Brunswick school board seeks bond referendum is your source for free news and information in the Wilmington area.

Brunswick County education leaders have taken a first step in seeking voter approval for immediate and future facility needs.

During a meeting Tuesday night, the school board approved a resolution supporting a bond referendum in the November 2016 general election. Before unanimously adopting the measure, board members agreed to remove the $173 million total and re-evaluate original estimates for the included priority projects.

The referendum is needed, Brunswick County Schools Spokeswoman Jessica Swencki said, to address continued growth, limited funding resources and districtwide maintenance and upgrades.

Ahead of Tuesday night’s meeting, board member John Thompson said it was crucial for the district to begin planning for a way to meet those needs.

“It takes so long to make some of these things actually occur. Once you start [a building project], it could take a couple years,” he noted. “We’ve put it off as long as we can and I believe if we don’t go ahead and make the case and try to get support of community, we will find ourselves falling behind.”

Key among the $173 million in projects–whittled down from $250 in capital needs identified in a 2012 study–is the replacement of Leland’s Lincoln Elementary, one of the oldest schools in the county, and the construction of a new middle school on the Town Creek Elementary campus to ease overcrowding in that area. Portions of Lincoln Elementary were built in 1951, with additional facilities constructed in the 1970s and 80s.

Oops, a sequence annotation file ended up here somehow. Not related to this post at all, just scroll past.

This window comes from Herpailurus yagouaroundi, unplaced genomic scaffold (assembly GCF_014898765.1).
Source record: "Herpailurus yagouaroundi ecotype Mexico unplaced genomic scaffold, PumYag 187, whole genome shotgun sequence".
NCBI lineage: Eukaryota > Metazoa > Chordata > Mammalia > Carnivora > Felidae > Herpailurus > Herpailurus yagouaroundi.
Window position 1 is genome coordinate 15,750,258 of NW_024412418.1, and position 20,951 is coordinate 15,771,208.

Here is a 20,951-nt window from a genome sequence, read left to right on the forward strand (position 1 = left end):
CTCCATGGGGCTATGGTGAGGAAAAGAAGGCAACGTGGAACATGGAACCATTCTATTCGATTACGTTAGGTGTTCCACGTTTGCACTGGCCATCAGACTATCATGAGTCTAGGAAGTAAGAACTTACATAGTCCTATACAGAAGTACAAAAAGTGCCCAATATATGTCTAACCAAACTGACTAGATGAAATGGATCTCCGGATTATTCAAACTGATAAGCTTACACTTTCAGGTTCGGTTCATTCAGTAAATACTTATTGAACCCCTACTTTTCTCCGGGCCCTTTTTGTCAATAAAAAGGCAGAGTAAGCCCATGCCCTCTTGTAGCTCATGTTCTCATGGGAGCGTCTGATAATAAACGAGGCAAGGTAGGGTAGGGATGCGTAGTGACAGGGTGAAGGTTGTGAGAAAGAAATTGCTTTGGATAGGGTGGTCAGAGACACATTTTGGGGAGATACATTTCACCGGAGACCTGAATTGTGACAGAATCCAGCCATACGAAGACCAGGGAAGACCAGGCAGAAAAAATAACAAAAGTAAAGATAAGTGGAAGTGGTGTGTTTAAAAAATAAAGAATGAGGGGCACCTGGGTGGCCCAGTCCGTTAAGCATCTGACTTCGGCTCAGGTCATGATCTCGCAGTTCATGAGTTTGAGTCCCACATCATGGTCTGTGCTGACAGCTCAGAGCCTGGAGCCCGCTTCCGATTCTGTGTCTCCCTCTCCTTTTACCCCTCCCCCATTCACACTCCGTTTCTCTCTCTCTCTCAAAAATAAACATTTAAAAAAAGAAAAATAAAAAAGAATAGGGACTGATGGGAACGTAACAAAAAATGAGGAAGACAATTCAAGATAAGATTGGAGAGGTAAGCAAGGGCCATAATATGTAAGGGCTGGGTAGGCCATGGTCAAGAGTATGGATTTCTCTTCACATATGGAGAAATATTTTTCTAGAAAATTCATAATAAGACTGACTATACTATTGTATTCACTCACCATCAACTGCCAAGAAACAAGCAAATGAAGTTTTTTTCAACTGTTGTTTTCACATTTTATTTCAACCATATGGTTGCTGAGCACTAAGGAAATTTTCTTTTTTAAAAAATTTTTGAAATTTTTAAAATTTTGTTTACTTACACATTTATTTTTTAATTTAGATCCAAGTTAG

Those schools are estimated to cost $18.5 million and $20 million, respectively.

“There is a lot of pressure there,” Thompson said of the county’s rapidly growing northern end.

Last month, the district’s project to add 10 additional classrooms at Leland Middle was completed to help deal with cramped space at that school.

“And that was really just a Band-Aid approach,” Thompson said.

The proposed bond referendum also includes $25 million to create and expand the district’s career technical education and STEM (science, technology, engineering and math) programs.

Thompson hopes to see that money used toward a new facility for the Brunswick County Early College High School, which currently operates out of a Brunswick Community College building on campus.

“If we want to grow the programs there a little bit, we need to go ahead and build a building,” he said.

Another $2.3 million would be spent to replace the K-2 wing of Waccamaw School, adding an interior hallway to increase student safety.

Another $30 million would be allotted for athletic improvements–new fencing, stadiums and field houses–across the district and classroom improvements to help improve “innovation and collaboration,” according to an informational video on the bond issue.

“The biggest issue, in addition to capital needs, is deferring maintenance,” Swencki said. “We’ve put off repairs and put off repairs. And those things, when they fail, they fail. We have no choice but to [replace] them. So, these are pressing needs.”

To address those, the district would need $7 million in building improvements and $40 million to address deferred maintenance and modernization of infrastructure and security systems.

If approved for the 2016 ballot by Brunswick County commissioners, the referendum would be the first the district has seen in nearly two decades.

The $83.5 million bond, approved in 1999, included the construction of Jessie Mae Monroe Elementary and Brunswick County Academy, as well as additions to most of the district’s schools.

Hilary Snow is a reporter at Port City Daily. Reach her at (910) 772-6341 or